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Understanding Increasing Gas Prices, and Examining the Effectiveness of Gas Rewards Credit Cards
(Updated 08/15/2012) Each year gas prices tend to rise in the summer and decrease in the winter. Although this pattern is considered the general rule, every now and then we experience a shift in gas pricing that deviates from the normal order of things; that's what we've witnessed in the past 10 months or so.
In 2012, Americans have seen, in the late winter months, gas prices shoot unusually high for this time of year. And then during the start of summer, not even Memorial Day or the 4th of July, two times of year seemingly specifically designed for $4.50 gallon gas, could reverse the 13 weeks of consecutive declines in prices. The forces behind this rare turn of events are fairly well defined, but not well known to most people, and include factors related to the Stock Market, demand for fuel, and refinery issues.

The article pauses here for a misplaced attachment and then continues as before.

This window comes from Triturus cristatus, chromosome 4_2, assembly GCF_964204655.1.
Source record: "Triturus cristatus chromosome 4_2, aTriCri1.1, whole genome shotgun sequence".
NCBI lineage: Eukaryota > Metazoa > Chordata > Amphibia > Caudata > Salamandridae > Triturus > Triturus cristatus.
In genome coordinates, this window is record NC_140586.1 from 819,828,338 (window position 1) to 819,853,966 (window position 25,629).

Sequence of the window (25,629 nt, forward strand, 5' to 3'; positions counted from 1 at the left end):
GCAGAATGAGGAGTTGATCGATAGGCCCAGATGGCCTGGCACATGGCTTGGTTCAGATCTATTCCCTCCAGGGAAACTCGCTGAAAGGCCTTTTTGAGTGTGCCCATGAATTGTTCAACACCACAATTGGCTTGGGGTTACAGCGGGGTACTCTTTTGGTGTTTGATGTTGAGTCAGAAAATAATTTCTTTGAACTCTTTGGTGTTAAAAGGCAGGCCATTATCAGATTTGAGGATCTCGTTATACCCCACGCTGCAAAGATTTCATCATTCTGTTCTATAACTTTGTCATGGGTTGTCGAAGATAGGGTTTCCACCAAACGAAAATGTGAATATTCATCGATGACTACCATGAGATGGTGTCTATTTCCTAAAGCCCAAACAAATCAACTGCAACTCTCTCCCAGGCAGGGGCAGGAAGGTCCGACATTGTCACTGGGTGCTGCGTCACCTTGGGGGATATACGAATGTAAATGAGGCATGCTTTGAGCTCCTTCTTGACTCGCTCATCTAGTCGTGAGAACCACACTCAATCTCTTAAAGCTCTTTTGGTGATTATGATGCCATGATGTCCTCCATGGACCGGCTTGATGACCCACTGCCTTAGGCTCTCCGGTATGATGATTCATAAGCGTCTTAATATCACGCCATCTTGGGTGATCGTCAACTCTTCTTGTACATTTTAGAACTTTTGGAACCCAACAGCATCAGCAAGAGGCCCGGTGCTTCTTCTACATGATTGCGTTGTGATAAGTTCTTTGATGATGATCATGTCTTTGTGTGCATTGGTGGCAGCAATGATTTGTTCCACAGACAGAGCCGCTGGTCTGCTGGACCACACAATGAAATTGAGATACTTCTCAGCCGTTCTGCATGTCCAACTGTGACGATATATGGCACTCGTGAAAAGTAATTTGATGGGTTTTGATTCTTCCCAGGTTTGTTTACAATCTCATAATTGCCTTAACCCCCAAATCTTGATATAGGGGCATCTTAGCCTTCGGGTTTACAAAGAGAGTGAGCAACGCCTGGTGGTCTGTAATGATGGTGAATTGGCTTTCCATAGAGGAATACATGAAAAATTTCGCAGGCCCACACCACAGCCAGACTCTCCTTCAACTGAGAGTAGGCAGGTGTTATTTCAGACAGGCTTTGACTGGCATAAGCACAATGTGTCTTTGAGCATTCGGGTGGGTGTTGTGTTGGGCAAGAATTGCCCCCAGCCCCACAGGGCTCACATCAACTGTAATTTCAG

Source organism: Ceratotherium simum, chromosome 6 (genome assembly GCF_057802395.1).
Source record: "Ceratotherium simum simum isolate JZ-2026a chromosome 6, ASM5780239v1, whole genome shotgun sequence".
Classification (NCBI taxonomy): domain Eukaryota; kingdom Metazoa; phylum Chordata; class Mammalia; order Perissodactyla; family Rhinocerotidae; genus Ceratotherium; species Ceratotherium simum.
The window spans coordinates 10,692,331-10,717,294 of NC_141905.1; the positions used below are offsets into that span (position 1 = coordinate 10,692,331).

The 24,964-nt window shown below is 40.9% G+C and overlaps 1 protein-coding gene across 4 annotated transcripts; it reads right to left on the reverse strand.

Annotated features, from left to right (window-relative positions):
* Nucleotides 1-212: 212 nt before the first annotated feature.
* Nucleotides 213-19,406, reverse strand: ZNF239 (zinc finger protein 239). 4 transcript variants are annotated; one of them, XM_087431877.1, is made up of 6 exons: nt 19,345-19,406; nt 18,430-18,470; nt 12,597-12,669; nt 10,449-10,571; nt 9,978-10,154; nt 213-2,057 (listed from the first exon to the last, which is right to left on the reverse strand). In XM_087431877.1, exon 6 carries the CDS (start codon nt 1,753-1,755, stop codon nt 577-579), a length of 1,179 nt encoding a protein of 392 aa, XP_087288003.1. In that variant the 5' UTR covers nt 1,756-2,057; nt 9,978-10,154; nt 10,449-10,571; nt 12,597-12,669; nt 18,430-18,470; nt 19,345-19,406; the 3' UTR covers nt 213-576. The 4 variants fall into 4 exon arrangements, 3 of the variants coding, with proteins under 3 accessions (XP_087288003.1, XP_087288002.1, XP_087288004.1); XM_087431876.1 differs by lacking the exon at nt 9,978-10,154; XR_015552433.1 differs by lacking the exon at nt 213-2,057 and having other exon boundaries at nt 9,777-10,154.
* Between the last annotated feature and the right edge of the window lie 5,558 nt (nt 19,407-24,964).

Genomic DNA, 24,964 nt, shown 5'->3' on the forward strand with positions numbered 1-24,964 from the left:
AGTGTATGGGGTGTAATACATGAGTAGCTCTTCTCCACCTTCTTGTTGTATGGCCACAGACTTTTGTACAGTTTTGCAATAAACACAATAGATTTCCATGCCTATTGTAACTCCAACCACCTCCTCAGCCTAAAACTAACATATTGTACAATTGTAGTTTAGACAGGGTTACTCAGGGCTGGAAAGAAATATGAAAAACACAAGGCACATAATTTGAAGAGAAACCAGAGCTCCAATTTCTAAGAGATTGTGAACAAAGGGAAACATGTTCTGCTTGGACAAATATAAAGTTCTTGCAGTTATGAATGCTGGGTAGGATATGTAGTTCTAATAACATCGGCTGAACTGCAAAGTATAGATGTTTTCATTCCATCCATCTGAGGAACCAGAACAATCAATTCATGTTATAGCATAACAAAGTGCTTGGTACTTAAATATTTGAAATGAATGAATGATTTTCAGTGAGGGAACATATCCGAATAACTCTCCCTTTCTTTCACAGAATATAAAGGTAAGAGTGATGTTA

Early in 2012 (specifically, February) refinery problems, particularly shut-downs, altered normal functionality of the U.S. refinery system. This resulted in a swift and sharp reduction in the supply of gasoline on both the East and West coasts. The immediate response was a quick up-tick in fuel prices in those affected areas, followed by a gradual increase in prices across the Midwest, as suppliers bought the cheaper gasoline from areas not impacted by refinery outages to sell on the coasts. The end result was an average $.75/gallon increase, across the country, during a one-month period in late winter and early spring (a time of year when gas prices are traditionally low and predictably stable). Last week Northern California experienced a fire at a large refinery that's responsible for producing a large amount of gasoline for the West Coast. The results so far have been a $.20-.30 spike in prices in just five days.
Demand for Oil